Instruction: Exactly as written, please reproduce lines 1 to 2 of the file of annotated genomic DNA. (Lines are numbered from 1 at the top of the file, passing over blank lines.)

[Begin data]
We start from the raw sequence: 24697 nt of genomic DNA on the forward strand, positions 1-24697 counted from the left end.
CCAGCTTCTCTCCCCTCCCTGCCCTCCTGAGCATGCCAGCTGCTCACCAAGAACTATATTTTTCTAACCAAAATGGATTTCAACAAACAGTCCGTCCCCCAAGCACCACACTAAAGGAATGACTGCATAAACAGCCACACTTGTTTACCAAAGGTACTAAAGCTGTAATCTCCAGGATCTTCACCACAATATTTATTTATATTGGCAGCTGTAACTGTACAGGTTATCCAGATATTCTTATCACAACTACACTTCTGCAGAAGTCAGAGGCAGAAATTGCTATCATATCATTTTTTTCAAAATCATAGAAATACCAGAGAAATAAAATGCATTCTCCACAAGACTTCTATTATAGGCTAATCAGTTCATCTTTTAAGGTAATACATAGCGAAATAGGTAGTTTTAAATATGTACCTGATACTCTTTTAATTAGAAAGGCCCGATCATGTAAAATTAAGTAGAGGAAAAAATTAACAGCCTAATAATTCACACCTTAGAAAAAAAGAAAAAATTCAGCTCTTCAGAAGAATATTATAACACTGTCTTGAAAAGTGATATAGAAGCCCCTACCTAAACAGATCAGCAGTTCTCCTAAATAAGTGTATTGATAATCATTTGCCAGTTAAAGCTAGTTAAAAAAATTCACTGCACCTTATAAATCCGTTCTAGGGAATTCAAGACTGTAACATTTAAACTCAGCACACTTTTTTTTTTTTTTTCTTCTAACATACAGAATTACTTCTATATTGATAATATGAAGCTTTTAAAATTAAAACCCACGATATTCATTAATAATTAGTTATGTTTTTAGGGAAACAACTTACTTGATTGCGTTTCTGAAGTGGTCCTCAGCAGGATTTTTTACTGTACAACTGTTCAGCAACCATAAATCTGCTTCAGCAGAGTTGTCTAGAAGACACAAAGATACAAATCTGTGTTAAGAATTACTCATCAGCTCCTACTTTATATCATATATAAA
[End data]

We start from the raw sequence: 24697 nt of genomic DNA on the forward strand, positions 1-24697 counted from the left end.
CCAGCTTCTCTCCCCTCCCTGCCCTCCTGAGCATGCCAGCTGCTCACCAAGAACTATATTTTTCTAACCAAAATGGATTTCAACAAACAGTCCGTCCCCCAAGCACCACACTAAAGGAATGACTGCATAAACAGCCACACTTGTTTACCAAAGGTACTAAAGCTGTAATCTCCAGGATCTTCACCACAATATTTATTTATATTGGCAGCTGTAACTGTACAGGTTATCCAGATATTCTTATCACAACTACACTTCTGCAGAAGTCAGAGGCAGAAATTGCTATCATATCATTTTTTTCAAAATCATAGAAATACCAGAGAAATAAAATGCATTCTCCACAAGACTTCTATTATAGGCTAATCAGTTCATCTTTTAAGGTAATACATAGCGAAATAGGTAGTTTTAAATATGTACCTGATACTCTTTTAATTAGAAAGGCCCGATCATGTAAAATTAAGTAGAGGAAAAAATTAACAGCCTAATAATTCACACCTTAGAAAAAAAGAAAAAATTCAGCTCTTCAGAAGAATATTATAACACTGTCTTGAAAAGTGATATAGAAGCCCCTACCTAAACAGATCAGCAGTTCTCCTAAATAAGTGTATTGATAATCATTTGCCAGTTAAAGCTAGTTAAAAAAATTCACTGCACCTTATAAATCCGTTCTAGGGAATTCAAGACTGTAACATTTAAACTCAGCACACTTTTTTTTTTTTTTTCTTCTAACATACAGAATTACTTCTATATTGATAATATGAAGCTTTTAAAATTAAAACCCACGATATTCATTAATAATTAGTTATGTTTTTAGGGAAACAACTTACTTGATTGCGTTTCTGAAGTGGTCCTCAGCAGGATTTTTTACTGTACAACTGTTCAGCAACCATAAATCTGCTTCAGCAGAGTTGTCTAGAAGACACAAAGATACAAATCTGTGTTAAGAATTACTCATCAGCTCCTACTTTATATCATATATAAA